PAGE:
It may not feel much like it yet, but Spring has finally sprung, and hopefully the climate will soon follow suit – but while we wait for fairer skies why not check out the fresh bouquet of shows blossoming forth at our local venues this month, including:

"Pippin" young prince Pippin longs to discover the secret of true happiness and fulfillment, seeking it in the glories of the battlefield, the temptations of the flesh and the intrigues of political power, after disposing of his father, King Charlemagne the Great. Based on two real-life individuals of the early Middle Ages, this musical is surreal and disturbing, sinister and modern, and invites you to take part in a voyage that is the dark side of your mind and self-awareness. Music and Lyrics by Stephen Schwartz, and directed by Hallie Baran, it runs through March 13 at the Met Theatre in Hollywood. For tickets call 323-960-5773 or visit


“But Not for Love” a sister and brother are both getting married on the same day, and they are each getting married to a man. With protesters, policemen and a TV news crew outside the church, inside the couples are split over what their day and their ceremony should mean, to themselves or anyone else. Two couples - one straight, one gay, a lovelorn lady-minister who has a secret, a policeman torn between the picket line outside the church and the ceremony he’s obliged to protect, and a protester with ties to the bride and the groom. Written by Matthew A. Everett and directed by Richard Warren Baker, it runs through March 14 at The Renegade Theatre in Hollywood. For tickets call 323-960-4443 or

“The Adventures of Pinocchio” a unique spin on the classic story of a mischievous puppet who wishes to become a real, live boy. Brimming with clever political subtext and sly social commentary, this comic production will appeal to all ages. (Rated “PG” for mild language and dark themes – recommended for ages 10+). Written by Carlo Collodi and directed by Stephen Rothman, it runs through March 27 at Deaf West Theatre in North Hollywood. For tickets call 818-762-2773 or visit

“A House Not Meant to Stand” Cornelius and Bella McCorkle have returned home late at night from the funeral of one of their sons. Cornelius investigates some noises he hears upstairs, and discovers their other son, Charlie, having sex with his new girlfriend. While Charlie tries to comfort Bella, Cornelius frantically searches for some money which he believes Bella has stashed away, and soon a secret is revealed that changes everything. Written by Tennessee Williams and directed by Simon Levy, it runs through April 17 at The Fountain Theatre in Los Angeles. For tickets call 323-663-1525 or visit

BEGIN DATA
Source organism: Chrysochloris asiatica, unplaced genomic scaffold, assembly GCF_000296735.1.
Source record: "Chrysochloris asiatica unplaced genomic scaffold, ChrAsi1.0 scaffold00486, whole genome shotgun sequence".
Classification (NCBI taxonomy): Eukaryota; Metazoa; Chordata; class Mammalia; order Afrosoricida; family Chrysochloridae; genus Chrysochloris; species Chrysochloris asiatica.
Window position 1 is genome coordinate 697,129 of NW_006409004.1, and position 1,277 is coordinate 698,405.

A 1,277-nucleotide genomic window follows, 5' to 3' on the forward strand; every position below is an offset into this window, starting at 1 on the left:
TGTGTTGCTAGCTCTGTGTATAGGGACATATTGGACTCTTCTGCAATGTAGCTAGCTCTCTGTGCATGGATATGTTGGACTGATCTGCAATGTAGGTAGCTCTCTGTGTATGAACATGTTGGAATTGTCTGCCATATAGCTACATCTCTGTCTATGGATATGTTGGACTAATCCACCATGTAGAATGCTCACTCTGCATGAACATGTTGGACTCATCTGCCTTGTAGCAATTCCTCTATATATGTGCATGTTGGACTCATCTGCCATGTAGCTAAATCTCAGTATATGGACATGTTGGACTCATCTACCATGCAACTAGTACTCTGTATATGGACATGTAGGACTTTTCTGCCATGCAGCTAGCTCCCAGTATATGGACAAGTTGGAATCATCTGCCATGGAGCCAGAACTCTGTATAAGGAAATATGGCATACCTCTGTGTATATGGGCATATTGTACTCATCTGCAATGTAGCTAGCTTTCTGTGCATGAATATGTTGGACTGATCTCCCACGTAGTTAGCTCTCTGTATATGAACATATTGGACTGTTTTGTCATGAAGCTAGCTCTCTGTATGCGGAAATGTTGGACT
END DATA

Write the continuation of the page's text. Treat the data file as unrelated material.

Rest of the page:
“Broken Glass” In 1938 Brooklyn, Sylvia is obsessively following news accounts of events in Nazi Germany until she suddenly becomes mysteriously paralyzed. Her Jewish husband is regarded at work with increasing suspicion, and although he deeply loves his wife, they have never had sex, but Sylvia’s married physician finally breaks through her paralysis by reacquainting her with her own sensuality. Written by Arthur Miller and directed by Elina de Santos, it runs through April 17 at the Pico Playhouse in Los Angeles. For tickets call 323-821-2449.


“Till Death Do Us Part: Late Nite Catechism 3” Sister Maripat Donovan is now offering up her hilarious lessons on the Sacraments of Marriage and Last Rites, including her own wacky version of “The Newlywed Game.” Each performance is unique and will appeal to people of all ages and faiths. Written by Maripat Donovan with Marc Silvia and directed by Marc Silvia, it runs through April 3 at the Carrie Hamilton Theatre in the Pasadena Playhouse in Pasadena. For tickets call 626-921-1159 or visit

“The Birthday Boys” Set in 2006 Iraq, this is a gritty and terrifying dark comedy that tracks three United States Marines who have been taken hostage, bound, and blindfolded, as they do whatever is necessary to keep their sanity, and stay alive. Written by Aaron Kozak and directed by Jacob Smith, it runs through March 27 at the NoHo Stages in North Hollywood. For tickets call 818-849-4039 or visit

“Re-Animator” tells the story of a brilliant young medical student who has created a glowing green serum that can bring the dead back to life. What should be a medical breakthrough results in hideous monstrosities and ghastly consequences, and his quest for fresh subjects results in the murders of half the faculty of the medical school. Book by Dennis Paoli, Stuart Gordon and William J. Norris, music and lyrics by Mark Nutter, adapted from the story by H.P. Lovecraft, and directed by Stuart Gordon, it runs through March 27 at the Steve Allen Theater in Hollywood. For tickets call 800-595-4849 or visit